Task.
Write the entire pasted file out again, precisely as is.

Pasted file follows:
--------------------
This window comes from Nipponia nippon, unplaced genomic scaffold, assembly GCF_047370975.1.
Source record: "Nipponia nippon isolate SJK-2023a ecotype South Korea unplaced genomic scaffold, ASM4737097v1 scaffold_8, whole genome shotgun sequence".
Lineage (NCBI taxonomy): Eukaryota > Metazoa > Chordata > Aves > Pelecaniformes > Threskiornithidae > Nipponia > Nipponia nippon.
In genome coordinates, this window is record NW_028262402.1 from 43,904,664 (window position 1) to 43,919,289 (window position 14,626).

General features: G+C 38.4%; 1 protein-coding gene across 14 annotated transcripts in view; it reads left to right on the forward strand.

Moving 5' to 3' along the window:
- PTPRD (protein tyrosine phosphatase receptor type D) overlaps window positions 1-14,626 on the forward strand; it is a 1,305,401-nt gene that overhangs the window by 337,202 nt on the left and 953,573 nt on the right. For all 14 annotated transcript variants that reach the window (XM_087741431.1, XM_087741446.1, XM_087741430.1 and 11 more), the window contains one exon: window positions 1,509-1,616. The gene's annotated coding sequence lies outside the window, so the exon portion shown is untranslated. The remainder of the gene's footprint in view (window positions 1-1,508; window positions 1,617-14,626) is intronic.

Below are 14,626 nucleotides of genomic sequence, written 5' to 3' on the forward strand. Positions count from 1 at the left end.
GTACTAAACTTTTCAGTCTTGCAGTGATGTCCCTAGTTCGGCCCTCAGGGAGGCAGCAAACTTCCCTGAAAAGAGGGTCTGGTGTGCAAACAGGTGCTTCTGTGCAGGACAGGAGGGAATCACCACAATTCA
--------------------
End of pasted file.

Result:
This window comes from Nipponia nippon, unplaced genomic scaffold, assembly GCF_047370975.1.
Source record: "Nipponia nippon isolate SJK-2023a ecotype South Korea unplaced genomic scaffold, ASM4737097v1 scaffold_8, whole genome shotgun sequence".
Lineage (NCBI taxonomy): Eukaryota > Metazoa > Chordata > Aves > Pelecaniformes > Threskiornithidae > Nipponia > Nipponia nippon.
In genome coordinates, this window is record NW_028262402.1 from 43,904,664 (window position 1) to 43,919,289 (window position 14,626).

General features: G+C 38.4%; 1 protein-coding gene across 14 annotated transcripts in view; it reads left to right on the forward strand.

Moving 5' to 3' along the window:
- PTPRD (protein tyrosine phosphatase receptor type D) overlaps window positions 1-14,626 on the forward strand; it is a 1,305,401-nt gene that overhangs the window by 337,202 nt on the left and 953,573 nt on the right. For all 14 annotated transcript variants that reach the window (XM_087741431.1, XM_087741446.1, XM_087741430.1 and 11 more), the window contains one exon: window positions 1,509-1,616. The gene's annotated coding sequence lies outside the window, so the exon portion shown is untranslated. The remainder of the gene's footprint in view (window positions 1-1,508; window positions 1,617-14,626) is intronic.

Below are 14,626 nucleotides of genomic sequence, written 5' to 3' on the forward strand. Positions count from 1 at the left end.
GTACTAAACTTTTCAGTCTTGCAGTGATGTCCCTAGTTCGGCCCTCAGGGAGGCAGCAAACTTCCCTGAAAAGAGGGTCTGGTGTGCAAACAGGTGCTTCTGTGCAGGACAGGAGGGAATCACCACAATTCA